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Self-Service A.I. Offered for Pathologists

Skeletal muscle image

Skeletal muscle tissue sample image from Aiforia Cloud (Fimmic)

19 March 2018. A company in Finland is beginning a service that allows pathologists and researchers the ability to design their own artificial intelligence algorithms without writing code, for analyzing visual images of tissue samples. The service, called Aiforia Create is offered by Fimmic, a spin-off enterprise from the Finnish Institute for Molecular Medicine at University of Helsinki.

Fimmic provides an online database of tissue sample images and analytical platform known as Aiforia Cloud, where pathologists can store their own images for annotation, classification, and measurement, as well as comparison with similar samples. In addition, tissue sample images can be shared with colleagues for consultations or publication in journals. The company also provides as an extra service, preparation of deep learning algorithms for specific analysis. Fimmic says more than 6,000 pathologists, researchers, and pharmaceutical R&D teams now use Aiforia Cloud.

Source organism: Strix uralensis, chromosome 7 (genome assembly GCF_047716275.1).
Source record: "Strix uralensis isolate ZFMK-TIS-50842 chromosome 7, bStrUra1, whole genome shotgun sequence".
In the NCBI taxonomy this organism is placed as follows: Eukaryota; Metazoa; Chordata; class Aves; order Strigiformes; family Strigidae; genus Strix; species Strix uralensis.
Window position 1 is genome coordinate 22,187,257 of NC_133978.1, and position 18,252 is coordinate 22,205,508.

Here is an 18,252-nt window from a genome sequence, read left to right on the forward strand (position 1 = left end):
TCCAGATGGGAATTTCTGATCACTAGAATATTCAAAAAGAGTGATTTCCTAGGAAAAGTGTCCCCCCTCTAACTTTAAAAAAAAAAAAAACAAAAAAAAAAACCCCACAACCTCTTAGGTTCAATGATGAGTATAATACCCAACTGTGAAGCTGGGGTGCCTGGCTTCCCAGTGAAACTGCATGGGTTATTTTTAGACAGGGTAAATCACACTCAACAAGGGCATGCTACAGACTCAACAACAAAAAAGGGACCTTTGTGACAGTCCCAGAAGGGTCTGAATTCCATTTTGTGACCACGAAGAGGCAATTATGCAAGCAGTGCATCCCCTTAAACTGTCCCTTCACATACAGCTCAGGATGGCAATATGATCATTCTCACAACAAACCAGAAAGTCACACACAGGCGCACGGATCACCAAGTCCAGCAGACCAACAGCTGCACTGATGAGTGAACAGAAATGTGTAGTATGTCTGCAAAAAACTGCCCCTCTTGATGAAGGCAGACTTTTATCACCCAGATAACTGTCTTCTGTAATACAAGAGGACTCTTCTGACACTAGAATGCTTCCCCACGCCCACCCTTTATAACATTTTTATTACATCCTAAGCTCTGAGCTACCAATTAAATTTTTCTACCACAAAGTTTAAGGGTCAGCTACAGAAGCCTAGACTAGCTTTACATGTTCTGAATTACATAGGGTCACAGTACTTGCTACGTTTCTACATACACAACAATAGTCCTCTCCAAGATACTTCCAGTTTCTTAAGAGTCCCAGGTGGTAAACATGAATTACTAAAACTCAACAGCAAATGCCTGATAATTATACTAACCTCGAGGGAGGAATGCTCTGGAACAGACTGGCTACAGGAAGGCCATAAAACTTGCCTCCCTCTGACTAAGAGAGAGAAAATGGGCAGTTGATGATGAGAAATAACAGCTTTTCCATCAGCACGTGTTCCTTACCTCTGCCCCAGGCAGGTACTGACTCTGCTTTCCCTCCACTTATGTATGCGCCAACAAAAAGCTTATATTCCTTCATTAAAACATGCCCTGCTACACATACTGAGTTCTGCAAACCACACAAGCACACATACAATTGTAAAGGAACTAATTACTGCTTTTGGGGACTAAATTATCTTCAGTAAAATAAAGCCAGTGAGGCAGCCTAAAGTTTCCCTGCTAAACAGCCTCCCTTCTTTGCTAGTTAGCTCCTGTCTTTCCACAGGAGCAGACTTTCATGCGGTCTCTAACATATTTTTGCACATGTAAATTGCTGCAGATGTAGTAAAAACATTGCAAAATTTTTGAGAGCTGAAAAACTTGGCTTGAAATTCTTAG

The new Aiforia Create service, says Fimmic, enables Aiforia Cloud customers to write their own image analysis and deep learning algorithms. This do-it-yourself process, says the company, can reduce the time needed to produce an algorithm from months to a few days. The algorithms, according to Fimmic, can detect, quantify, and learn key features in tissue samples, as well as provide important context for samples from the company’s extensive database.

Fimmic expects the A.I.-driven tissue analysis service to help fill important medical needs. “An aging population and rise in cancer prevalence, coupled with the radical innovation of A.I. technology, has created both a significant need and opportunity for digital pathology to evolve,” says CEO Kaisa Helminen in a company statement. The company plans to demonstrate Aiforia Cloud and its related services at the annual meeting of USCAP — formerly United States & Canadian Academy of Pathology — now underway in Vancouver, British Columbia.

The 5 year-old company was founded by Johan Lundin and Mikael Lundin, now Fimmic’s chief scientist and concept design director, respectively. Johan Lundin is also a research director at the Finnish Institute for Molecular Medicine and a guest professor at Karolinska Institutet in Stockholm, Sweden. The research group headed by Johan Lundin created WebMicroscope, a technology for microscopy over the web, which became the basis for Aiforia Cloud.

“Digitizing the field of pathology has been an important step forward for health care, but we’re once again poised for real disruption in the space,” adds Kaisa Helminen.

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